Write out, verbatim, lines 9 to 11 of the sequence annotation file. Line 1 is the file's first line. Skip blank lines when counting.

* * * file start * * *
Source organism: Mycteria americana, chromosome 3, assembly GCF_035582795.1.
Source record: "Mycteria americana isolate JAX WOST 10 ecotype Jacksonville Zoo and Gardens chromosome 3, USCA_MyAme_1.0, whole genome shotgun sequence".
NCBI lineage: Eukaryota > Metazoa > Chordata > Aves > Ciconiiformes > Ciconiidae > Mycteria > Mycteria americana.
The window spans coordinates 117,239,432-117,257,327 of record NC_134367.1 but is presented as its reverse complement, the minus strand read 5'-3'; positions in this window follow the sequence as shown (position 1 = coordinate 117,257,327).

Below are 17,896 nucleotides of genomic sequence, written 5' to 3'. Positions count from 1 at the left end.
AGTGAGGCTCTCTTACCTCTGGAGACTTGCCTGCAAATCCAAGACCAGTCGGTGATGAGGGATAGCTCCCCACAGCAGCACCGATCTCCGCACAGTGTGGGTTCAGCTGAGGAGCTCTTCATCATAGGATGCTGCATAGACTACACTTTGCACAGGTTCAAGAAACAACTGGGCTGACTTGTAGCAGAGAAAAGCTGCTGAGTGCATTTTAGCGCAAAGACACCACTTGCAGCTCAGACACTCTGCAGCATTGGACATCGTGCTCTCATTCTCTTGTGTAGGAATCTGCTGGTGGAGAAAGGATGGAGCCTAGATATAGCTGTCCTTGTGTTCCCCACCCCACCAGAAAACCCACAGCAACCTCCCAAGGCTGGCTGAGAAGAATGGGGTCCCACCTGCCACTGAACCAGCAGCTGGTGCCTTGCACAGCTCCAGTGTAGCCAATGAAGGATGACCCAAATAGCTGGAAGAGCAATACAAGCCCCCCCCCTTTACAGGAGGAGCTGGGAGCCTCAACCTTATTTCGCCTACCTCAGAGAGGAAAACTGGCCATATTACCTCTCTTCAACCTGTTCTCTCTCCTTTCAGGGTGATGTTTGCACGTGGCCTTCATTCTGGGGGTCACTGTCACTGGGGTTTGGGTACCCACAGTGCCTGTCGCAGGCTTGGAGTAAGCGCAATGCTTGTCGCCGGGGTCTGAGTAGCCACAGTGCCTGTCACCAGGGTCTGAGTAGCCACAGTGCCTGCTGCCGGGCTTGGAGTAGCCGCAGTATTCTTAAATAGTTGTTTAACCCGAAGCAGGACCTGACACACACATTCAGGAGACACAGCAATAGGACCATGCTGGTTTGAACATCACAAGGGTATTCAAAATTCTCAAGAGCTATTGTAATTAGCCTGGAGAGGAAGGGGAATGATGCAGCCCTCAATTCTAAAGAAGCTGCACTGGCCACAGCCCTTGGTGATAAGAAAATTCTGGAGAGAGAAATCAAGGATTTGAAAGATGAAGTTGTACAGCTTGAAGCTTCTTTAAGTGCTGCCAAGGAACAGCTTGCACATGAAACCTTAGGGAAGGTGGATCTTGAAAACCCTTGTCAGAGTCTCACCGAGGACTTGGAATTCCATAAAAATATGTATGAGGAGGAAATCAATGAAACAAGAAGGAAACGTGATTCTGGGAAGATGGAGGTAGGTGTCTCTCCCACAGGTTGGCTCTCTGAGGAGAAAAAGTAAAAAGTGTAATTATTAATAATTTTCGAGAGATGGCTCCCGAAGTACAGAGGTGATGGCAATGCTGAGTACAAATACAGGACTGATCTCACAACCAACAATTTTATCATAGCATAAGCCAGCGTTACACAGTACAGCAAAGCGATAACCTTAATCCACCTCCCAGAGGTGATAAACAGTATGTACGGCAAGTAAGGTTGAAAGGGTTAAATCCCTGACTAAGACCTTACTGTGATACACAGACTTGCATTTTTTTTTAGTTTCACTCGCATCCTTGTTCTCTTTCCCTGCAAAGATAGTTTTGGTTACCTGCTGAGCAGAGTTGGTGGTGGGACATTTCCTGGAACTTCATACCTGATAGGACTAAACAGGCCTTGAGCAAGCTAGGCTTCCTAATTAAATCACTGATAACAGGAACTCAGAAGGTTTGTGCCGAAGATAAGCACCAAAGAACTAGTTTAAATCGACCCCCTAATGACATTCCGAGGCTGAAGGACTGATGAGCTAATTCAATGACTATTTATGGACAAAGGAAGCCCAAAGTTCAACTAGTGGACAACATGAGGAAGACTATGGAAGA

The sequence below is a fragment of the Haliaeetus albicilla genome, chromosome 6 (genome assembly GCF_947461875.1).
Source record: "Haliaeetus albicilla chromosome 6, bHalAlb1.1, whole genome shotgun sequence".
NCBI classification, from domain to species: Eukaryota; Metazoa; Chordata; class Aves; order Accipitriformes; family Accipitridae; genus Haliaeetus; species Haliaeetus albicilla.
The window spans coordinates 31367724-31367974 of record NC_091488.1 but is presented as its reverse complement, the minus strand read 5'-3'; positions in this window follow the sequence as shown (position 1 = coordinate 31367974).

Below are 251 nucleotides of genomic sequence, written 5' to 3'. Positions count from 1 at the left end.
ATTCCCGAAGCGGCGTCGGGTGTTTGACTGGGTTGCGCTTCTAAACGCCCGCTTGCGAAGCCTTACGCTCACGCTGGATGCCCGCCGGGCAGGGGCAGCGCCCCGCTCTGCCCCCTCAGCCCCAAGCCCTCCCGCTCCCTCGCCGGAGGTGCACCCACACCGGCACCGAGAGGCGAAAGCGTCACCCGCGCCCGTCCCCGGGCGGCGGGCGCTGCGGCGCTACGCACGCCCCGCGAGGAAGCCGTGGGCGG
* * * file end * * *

NCBI classification, from domain to species: Eukaryota; Metazoa; Chordata; class Aves; order Accipitriformes; family Accipitridae; genus Haliaeetus; species Haliaeetus albicilla.
The window spans coordinates 31367724-31367974 of record NC_091488.1 but is presented as its reverse complement, the minus strand read 5'-3'; positions in this window follow the sequence as shown (position 1 = coordinate 31367974).

Below are 251 nucleotides of genomic sequence, written 5' to 3'. Positions count from 1 at the left end.